Acid Blend, powder. This is a mixture of tartaric, malic and citric acids in a 40-40-20 ratio. Its use is often prescribed in wine recipe books and used primarily for fruit wines (non grape). A single one or a combination of two of these acids will work about as well.
Ascorbic Acid is an anti-oxidant used as a partial substitute for sulfur dioxide, or used to prevent oxidation, which creates a dull and unpleasant flavor, and to prevent discoloring in the final product. Recommended for wines that discolor easily.
Ascorbic Acid, like Copper Sulfate, is often used to treat hydrogen sulfide (H2S) or ‘mercaptans’, which presents as a rotten egg scent in your wine. Try treating first with Copper Sulfate but if the problem persists, then treatment with Ascorbic Acid will be necessary. If you have advanced H2S ‘disulfide’, the scent could be described as burnt rubber or garlic-like and the wine will not improve with the treatment of Copper Sulfate alone. The use of 0.25gm Ascorbic Acid per gallon will often help by converting the disulfides back to mercaptans. The process may take up to three weeks, after which the wine should be treated with Copper Sulfate.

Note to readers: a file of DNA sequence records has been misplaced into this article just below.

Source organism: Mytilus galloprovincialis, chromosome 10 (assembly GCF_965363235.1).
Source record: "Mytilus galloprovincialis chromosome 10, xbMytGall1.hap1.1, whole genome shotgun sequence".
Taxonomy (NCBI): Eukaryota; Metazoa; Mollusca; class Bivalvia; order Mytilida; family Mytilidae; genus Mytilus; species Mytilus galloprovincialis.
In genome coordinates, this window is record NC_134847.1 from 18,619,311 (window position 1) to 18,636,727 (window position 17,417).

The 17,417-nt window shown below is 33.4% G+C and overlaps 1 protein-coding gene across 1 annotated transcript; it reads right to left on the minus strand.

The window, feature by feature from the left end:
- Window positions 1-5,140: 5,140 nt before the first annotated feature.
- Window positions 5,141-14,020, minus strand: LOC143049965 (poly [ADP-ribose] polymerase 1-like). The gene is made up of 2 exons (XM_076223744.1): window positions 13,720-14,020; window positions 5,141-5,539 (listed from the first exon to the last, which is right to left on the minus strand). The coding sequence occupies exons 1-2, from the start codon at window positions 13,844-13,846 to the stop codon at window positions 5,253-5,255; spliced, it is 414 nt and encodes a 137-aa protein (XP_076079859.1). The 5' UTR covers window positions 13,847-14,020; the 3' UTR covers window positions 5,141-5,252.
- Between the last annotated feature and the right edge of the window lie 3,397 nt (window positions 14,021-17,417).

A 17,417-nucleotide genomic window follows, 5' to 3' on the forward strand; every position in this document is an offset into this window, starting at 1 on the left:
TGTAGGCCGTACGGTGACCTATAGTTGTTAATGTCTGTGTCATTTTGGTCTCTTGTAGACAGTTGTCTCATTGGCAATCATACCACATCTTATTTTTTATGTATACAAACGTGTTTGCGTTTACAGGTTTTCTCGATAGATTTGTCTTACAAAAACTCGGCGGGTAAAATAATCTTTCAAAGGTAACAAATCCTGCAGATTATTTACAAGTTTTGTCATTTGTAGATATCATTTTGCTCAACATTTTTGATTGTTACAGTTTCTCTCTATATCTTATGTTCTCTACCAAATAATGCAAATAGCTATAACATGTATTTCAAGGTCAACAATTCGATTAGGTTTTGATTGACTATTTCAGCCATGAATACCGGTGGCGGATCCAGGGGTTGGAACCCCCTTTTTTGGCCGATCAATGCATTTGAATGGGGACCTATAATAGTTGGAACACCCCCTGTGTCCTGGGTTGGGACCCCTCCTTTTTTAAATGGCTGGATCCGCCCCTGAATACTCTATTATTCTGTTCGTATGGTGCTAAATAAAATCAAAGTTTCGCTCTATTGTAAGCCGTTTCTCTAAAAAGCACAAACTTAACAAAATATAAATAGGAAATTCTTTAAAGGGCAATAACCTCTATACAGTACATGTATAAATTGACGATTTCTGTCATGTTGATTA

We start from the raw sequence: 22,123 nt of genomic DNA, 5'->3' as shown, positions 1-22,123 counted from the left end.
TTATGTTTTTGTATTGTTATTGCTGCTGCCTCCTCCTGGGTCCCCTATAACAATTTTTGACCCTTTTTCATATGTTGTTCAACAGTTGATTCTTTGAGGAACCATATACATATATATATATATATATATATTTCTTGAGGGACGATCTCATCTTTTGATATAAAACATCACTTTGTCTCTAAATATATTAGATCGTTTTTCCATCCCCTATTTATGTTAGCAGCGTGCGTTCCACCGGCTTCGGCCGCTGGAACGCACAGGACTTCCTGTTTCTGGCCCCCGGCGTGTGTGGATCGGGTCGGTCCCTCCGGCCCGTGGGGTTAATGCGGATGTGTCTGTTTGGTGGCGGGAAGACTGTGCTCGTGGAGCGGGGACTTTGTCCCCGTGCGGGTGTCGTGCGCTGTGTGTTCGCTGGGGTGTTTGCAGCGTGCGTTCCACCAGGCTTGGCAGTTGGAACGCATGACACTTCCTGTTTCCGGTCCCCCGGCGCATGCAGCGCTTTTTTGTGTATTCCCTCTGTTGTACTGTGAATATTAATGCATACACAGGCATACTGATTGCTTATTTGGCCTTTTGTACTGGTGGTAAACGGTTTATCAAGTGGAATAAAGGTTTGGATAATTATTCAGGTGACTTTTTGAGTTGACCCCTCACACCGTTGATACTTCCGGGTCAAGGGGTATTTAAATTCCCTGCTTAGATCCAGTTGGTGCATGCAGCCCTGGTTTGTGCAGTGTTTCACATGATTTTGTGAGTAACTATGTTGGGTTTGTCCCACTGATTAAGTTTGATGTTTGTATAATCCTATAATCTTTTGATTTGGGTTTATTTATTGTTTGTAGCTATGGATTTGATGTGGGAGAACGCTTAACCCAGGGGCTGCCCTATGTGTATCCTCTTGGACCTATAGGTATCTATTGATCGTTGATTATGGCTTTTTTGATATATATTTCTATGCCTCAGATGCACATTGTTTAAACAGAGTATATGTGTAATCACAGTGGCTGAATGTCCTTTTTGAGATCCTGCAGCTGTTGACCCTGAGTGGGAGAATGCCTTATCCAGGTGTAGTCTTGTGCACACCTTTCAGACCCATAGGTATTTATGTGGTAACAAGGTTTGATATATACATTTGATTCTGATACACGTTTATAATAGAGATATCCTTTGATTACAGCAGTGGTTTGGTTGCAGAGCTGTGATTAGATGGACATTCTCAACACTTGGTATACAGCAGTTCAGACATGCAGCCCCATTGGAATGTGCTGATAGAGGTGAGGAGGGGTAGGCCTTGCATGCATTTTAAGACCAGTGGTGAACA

Both malic and citric acids are used to acidulate other fruits (commercial wines can legally only add acids that occur naturally in any particular fruit).
This acid is found almost universally in temperate fruits. It dominates in apples and together with tartaric acid accounts for most of the acid in grapes. The main disadvantage of malic acid is that it buffers to a fairly high pH.
The form of commercially available malic acid added to wines is not subject to M-L fermentations.
Helps to control the acidity of your wine. Since it is the primary acid component found in grapes, winemakers can adjust the acidity of their wine by adding tartaric acid to the wine.
Tartaric acid is the characteristic acid of grapes which is found in no other common fruit. Low acid grapes from warmer climates will benefit from its addition; the wine will clear more readily and will keep and taste better. It buffers to a nice low pH. Wines with acidity below 0.5% will benefit from its addition. It takes about 3.7 grams per gallon to increase acidity by 0.1%. Best practice is to add tartaric very early in the process.